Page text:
The Gifts of Advent 3: WHOLENESS

[This is the third in a four-part series on the gifts of Advent. The first post explored BEAUTY and in the second I looked at JUSTICE]


Ring the bells that still can ring
Forget your perfect offering
There is a crack in everything
That’s how the light gets in.

~ Leonard Cohen

The song Anthem first appeared on Leonard Cohen’s 1992 album, The Future, and quickly became one of his most enduring and oft-quoted lyrics. Typical of Cohen’s work, it contains allusions to his Jewish background, as well as references to the Buddhist religion of his adulthood and the Christian faith that continued to intrigue him. These are the words of a man searching for human wholeness. It’s this, the healing and renewal of human beings, and indeed all of creation, that I want to explore in this post. Wholeness is the third gift of Advent.



When Cohen calls on us to ring the bells that still can ring, he’s urging us to keep searching for the holy, to not give up the hope that there is healing in the offing. In his book Diamonds in the Line, he wrote of this lyric,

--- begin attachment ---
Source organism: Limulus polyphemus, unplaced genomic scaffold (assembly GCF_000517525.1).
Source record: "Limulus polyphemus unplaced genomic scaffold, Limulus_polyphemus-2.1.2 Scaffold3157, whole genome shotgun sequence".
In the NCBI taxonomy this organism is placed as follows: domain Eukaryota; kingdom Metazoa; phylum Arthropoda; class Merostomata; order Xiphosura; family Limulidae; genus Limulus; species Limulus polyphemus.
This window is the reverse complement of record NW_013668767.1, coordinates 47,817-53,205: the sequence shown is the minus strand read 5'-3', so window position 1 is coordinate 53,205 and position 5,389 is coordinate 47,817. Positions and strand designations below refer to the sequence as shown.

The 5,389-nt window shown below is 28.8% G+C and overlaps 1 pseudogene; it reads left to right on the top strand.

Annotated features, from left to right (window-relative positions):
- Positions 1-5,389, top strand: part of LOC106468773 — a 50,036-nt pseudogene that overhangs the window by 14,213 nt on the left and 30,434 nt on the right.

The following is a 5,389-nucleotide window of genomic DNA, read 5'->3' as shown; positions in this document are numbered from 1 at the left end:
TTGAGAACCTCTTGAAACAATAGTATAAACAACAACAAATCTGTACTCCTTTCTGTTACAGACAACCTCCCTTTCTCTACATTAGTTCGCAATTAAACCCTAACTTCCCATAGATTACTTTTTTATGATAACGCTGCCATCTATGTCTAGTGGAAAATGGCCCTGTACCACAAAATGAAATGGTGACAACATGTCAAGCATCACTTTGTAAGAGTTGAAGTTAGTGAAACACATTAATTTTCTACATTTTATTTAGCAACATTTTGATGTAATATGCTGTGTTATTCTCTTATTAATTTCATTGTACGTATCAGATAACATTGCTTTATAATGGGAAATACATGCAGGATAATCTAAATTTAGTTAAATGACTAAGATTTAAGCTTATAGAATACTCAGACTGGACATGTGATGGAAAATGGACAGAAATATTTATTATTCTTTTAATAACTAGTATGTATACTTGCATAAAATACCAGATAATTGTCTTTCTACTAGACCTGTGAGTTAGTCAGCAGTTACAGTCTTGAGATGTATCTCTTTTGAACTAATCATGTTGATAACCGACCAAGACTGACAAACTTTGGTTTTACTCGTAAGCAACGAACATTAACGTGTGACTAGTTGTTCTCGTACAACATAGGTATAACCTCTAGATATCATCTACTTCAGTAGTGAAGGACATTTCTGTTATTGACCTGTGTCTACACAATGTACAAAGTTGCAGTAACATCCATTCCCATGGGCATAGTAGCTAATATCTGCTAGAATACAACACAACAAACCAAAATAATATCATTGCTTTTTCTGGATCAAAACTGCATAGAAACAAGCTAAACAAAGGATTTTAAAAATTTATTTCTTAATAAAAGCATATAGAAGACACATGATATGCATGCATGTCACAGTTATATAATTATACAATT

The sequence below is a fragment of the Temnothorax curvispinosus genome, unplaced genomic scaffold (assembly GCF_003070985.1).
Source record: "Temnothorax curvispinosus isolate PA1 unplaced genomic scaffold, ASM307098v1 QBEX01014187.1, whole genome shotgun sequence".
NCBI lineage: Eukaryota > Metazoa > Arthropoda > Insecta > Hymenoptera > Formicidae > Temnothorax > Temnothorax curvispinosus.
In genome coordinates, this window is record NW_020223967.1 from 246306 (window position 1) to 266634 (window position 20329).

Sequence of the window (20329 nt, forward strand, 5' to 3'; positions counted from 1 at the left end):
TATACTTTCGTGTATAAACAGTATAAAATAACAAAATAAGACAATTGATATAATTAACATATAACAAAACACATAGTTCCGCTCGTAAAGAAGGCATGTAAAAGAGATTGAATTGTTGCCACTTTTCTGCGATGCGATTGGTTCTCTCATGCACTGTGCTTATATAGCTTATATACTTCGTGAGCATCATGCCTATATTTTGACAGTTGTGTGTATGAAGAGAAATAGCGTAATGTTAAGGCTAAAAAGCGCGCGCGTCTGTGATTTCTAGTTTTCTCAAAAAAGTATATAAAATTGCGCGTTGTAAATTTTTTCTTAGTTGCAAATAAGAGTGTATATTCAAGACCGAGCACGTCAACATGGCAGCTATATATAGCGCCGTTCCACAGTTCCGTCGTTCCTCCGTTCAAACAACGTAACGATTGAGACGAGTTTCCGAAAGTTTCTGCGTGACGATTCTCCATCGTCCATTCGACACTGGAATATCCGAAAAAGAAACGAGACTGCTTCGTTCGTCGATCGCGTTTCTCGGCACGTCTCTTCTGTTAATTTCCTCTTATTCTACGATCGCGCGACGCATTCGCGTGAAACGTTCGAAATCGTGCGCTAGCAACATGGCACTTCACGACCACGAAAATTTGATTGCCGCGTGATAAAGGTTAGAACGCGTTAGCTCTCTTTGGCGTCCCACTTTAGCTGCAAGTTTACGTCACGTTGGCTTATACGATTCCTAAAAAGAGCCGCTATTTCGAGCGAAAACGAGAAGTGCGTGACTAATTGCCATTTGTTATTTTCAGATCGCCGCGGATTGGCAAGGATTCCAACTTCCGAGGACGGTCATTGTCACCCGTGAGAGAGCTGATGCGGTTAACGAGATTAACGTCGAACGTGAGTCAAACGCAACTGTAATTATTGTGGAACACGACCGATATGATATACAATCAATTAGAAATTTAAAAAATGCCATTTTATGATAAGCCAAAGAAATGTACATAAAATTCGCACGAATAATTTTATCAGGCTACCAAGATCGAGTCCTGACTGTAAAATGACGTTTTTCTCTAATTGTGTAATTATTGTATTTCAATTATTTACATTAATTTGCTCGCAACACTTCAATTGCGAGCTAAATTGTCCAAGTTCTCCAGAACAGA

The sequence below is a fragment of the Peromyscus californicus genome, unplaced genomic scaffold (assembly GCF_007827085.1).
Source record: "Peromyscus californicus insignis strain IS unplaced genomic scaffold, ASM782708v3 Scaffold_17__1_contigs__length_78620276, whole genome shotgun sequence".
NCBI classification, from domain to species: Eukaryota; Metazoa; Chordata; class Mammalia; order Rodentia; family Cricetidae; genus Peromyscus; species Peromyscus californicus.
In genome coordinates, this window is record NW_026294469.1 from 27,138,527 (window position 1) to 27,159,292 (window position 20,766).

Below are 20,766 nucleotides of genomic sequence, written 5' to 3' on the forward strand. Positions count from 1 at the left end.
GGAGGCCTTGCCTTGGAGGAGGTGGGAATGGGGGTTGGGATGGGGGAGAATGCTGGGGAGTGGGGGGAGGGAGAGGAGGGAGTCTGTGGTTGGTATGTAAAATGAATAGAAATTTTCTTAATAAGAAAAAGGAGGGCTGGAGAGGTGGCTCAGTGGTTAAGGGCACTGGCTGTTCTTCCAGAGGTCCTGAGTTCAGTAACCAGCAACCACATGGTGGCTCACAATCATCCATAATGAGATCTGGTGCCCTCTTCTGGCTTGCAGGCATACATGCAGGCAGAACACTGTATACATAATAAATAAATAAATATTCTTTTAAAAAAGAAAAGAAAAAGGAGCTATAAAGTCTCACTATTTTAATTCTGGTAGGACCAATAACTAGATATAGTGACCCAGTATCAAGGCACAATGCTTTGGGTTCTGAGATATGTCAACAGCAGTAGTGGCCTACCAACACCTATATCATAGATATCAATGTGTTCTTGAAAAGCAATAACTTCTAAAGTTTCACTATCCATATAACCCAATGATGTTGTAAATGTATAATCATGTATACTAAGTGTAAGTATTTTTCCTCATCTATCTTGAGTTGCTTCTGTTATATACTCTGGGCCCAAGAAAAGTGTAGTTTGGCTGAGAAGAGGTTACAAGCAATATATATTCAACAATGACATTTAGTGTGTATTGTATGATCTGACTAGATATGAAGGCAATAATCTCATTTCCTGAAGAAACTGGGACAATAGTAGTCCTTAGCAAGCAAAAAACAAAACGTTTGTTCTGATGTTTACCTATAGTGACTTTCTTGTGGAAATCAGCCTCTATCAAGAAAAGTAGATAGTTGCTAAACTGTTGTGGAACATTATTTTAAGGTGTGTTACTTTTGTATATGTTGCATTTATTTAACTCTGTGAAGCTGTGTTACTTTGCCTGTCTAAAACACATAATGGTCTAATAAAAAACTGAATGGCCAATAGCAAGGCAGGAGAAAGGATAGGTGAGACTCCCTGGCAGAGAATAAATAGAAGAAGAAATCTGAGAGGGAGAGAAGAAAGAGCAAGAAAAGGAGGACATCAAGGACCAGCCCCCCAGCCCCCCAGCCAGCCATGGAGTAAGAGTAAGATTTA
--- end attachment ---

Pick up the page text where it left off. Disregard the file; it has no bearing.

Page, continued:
I mean, you have to come up with a philosophical ground. We’re in a dismal situation… and the future is no excuse for an abdication of your own personal responsibilities towards yourself and your job and your love. “Ring the bells that still can ring”: they’re few and far between but you can find them.

The bells represent the sound of the holy, the music of restoration, the resounding tone of all things made right.

There are various biblical terms to describe this wholeness – shalom (peace), hesed (loving kindness), mispat and tsedeqah (righteousness/justice) – all of which point to a coming time where sickness and disease will end, along with violence and suffering, famine and flood, where the world will be healed. In other eras, different cultures have given their own names to this – utopia, nirvana, the beloved community, Elysium, Arcadia, heaven. It is the state of sublime wellness that humankind has yearned for since the beginning of time, but could it be that in the secular West we are losing our hunger for it?